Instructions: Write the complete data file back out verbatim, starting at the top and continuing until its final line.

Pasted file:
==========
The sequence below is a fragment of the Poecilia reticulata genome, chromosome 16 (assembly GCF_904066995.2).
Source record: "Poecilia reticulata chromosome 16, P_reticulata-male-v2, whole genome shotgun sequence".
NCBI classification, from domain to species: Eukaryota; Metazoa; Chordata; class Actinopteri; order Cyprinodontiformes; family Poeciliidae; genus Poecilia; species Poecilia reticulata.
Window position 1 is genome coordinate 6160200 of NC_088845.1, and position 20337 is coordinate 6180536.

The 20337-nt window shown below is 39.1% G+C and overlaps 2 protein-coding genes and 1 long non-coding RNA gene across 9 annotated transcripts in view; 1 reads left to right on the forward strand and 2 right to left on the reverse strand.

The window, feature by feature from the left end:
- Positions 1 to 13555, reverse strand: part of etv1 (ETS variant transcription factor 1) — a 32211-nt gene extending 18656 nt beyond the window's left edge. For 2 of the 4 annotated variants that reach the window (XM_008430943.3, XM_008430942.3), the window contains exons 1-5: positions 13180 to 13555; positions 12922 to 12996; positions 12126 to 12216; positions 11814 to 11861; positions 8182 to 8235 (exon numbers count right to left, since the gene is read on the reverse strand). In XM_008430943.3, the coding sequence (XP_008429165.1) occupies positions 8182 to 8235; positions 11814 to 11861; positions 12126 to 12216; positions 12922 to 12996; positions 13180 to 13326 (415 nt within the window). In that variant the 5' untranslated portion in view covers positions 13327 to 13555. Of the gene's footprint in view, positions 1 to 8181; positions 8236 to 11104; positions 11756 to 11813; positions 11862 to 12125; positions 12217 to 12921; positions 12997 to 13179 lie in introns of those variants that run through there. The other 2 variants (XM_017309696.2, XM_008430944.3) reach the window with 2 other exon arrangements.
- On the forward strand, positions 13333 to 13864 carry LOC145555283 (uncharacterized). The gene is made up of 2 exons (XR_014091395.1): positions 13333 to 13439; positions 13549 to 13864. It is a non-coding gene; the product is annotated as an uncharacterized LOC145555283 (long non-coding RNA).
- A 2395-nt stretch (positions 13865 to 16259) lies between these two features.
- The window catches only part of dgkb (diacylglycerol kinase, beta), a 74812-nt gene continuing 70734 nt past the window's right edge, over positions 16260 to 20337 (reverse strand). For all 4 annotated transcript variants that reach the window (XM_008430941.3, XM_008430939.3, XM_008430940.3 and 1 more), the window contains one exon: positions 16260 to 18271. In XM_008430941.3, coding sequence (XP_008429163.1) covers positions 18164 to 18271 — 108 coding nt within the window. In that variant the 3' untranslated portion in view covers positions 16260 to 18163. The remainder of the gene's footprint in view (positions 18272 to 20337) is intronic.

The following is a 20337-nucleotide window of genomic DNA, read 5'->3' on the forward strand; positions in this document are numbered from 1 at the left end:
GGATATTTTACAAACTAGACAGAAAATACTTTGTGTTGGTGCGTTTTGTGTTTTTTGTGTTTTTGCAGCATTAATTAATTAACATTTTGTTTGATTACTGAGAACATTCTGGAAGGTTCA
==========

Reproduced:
The sequence below is a fragment of the Poecilia reticulata genome, chromosome 16 (assembly GCF_904066995.2).
Source record: "Poecilia reticulata chromosome 16, P_reticulata-male-v2, whole genome shotgun sequence".
NCBI classification, from domain to species: Eukaryota; Metazoa; Chordata; class Actinopteri; order Cyprinodontiformes; family Poeciliidae; genus Poecilia; species Poecilia reticulata.
Window position 1 is genome coordinate 6160200 of NC_088845.1, and position 20337 is coordinate 6180536.

The 20337-nt window shown below is 39.1% G+C and overlaps 2 protein-coding genes and 1 long non-coding RNA gene across 9 annotated transcripts in view; 1 reads left to right on the forward strand and 2 right to left on the reverse strand.

The window, feature by feature from the left end:
- Positions 1 to 13555, reverse strand: part of etv1 (ETS variant transcription factor 1) — a 32211-nt gene extending 18656 nt beyond the window's left edge. For 2 of the 4 annotated variants that reach the window (XM_008430943.3, XM_008430942.3), the window contains exons 1-5: positions 13180 to 13555; positions 12922 to 12996; positions 12126 to 12216; positions 11814 to 11861; positions 8182 to 8235 (exon numbers count right to left, since the gene is read on the reverse strand). In XM_008430943.3, the coding sequence (XP_008429165.1) occupies positions 8182 to 8235; positions 11814 to 11861; positions 12126 to 12216; positions 12922 to 12996; positions 13180 to 13326 (415 nt within the window). In that variant the 5' untranslated portion in view covers positions 13327 to 13555. Of the gene's footprint in view, positions 1 to 8181; positions 8236 to 11104; positions 11756 to 11813; positions 11862 to 12125; positions 12217 to 12921; positions 12997 to 13179 lie in introns of those variants that run through there. The other 2 variants (XM_017309696.2, XM_008430944.3) reach the window with 2 other exon arrangements.
- On the forward strand, positions 13333 to 13864 carry LOC145555283 (uncharacterized). The gene is made up of 2 exons (XR_014091395.1): positions 13333 to 13439; positions 13549 to 13864. It is a non-coding gene; the product is annotated as an uncharacterized LOC145555283 (long non-coding RNA).
- A 2395-nt stretch (positions 13865 to 16259) lies between these two features.
- The window catches only part of dgkb (diacylglycerol kinase, beta), a 74812-nt gene continuing 70734 nt past the window's right edge, over positions 16260 to 20337 (reverse strand). For all 4 annotated transcript variants that reach the window (XM_008430941.3, XM_008430939.3, XM_008430940.3 and 1 more), the window contains one exon: positions 16260 to 18271. In XM_008430941.3, coding sequence (XP_008429163.1) covers positions 18164 to 18271 — 108 coding nt within the window. In that variant the 3' untranslated portion in view covers positions 16260 to 18163. The remainder of the gene's footprint in view (positions 18272 to 20337) is intronic.

The following is a 20337-nucleotide window of genomic DNA, read 5'->3' on the forward strand; positions in this document are numbered from 1 at the left end:
GGATATTTTACAAACTAGACAGAAAATACTTTGTGTTGGTGCGTTTTGTGTTTTTTGTGTTTTTGCAGCATTAATTAATTAACATTTTGTTTGATTACTGAGAACATTCTGGAAGGTTCA